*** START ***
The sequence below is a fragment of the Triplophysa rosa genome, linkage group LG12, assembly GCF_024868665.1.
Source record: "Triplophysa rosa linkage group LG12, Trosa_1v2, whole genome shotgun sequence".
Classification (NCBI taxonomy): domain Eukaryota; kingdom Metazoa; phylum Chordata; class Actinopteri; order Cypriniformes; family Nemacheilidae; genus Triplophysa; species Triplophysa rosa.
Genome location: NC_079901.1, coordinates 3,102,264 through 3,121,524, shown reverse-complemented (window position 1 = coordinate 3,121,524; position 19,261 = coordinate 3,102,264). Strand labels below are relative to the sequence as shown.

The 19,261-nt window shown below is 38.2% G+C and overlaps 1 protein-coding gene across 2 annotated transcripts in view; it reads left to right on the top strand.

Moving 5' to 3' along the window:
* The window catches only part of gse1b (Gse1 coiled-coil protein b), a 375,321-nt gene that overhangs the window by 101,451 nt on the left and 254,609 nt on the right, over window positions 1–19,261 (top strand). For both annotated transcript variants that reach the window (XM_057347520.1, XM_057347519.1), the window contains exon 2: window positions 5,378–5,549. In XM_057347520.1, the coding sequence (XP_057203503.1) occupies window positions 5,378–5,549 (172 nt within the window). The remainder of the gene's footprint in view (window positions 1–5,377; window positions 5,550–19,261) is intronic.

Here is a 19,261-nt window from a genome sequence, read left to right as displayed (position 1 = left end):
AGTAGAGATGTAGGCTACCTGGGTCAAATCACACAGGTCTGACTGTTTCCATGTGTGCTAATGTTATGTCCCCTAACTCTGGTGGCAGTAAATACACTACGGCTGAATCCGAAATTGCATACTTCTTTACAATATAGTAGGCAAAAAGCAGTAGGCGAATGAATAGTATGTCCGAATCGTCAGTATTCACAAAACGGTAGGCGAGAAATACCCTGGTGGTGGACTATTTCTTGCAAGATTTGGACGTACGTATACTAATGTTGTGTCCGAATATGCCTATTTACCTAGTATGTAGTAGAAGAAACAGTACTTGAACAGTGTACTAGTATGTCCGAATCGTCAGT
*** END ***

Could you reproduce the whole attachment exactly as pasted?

The sequence below is a fragment of the Triplophysa rosa genome, linkage group LG12, assembly GCF_024868665.1.
Source record: "Triplophysa rosa linkage group LG12, Trosa_1v2, whole genome shotgun sequence".
Classification (NCBI taxonomy): domain Eukaryota; kingdom Metazoa; phylum Chordata; class Actinopteri; order Cypriniformes; family Nemacheilidae; genus Triplophysa; species Triplophysa rosa.
Genome location: NC_079901.1, coordinates 3,102,264 through 3,121,524, shown reverse-complemented (window position 1 = coordinate 3,121,524; position 19,261 = coordinate 3,102,264). Strand labels below are relative to the sequence as shown.

The 19,261-nt window shown below is 38.2% G+C and overlaps 1 protein-coding gene across 2 annotated transcripts in view; it reads left to right on the top strand.

Moving 5' to 3' along the window:
* The window catches only part of gse1b (Gse1 coiled-coil protein b), a 375,321-nt gene that overhangs the window by 101,451 nt on the left and 254,609 nt on the right, over window positions 1–19,261 (top strand). For both annotated transcript variants that reach the window (XM_057347520.1, XM_057347519.1), the window contains exon 2: window positions 5,378–5,549. In XM_057347520.1, the coding sequence (XP_057203503.1) occupies window positions 5,378–5,549 (172 nt within the window). The remainder of the gene's footprint in view (window positions 1–5,377; window positions 5,550–19,261) is intronic.

Here is a 19,261-nt window from a genome sequence, read left to right as displayed (position 1 = left end):
AGTAGAGATGTAGGCTACCTGGGTCAAATCACACAGGTCTGACTGTTTCCATGTGTGCTAATGTTATGTCCCCTAACTCTGGTGGCAGTAAATACACTACGGCTGAATCCGAAATTGCATACTTCTTTACAATATAGTAGGCAAAAAGCAGTAGGCGAATGAATAGTATGTCCGAATCGTCAGTATTCACAAAACGGTAGGCGAGAAATACCCTGGTGGTGGACTATTTCTTGCAAGATTTGGACGTACGTATACTAATGTTGTGTCCGAATATGCCTATTTACCTAGTATGTAGTAGAAGAAACAGTACTTGAACAGTGTACTAGTATGTCCGAATCGTCAGT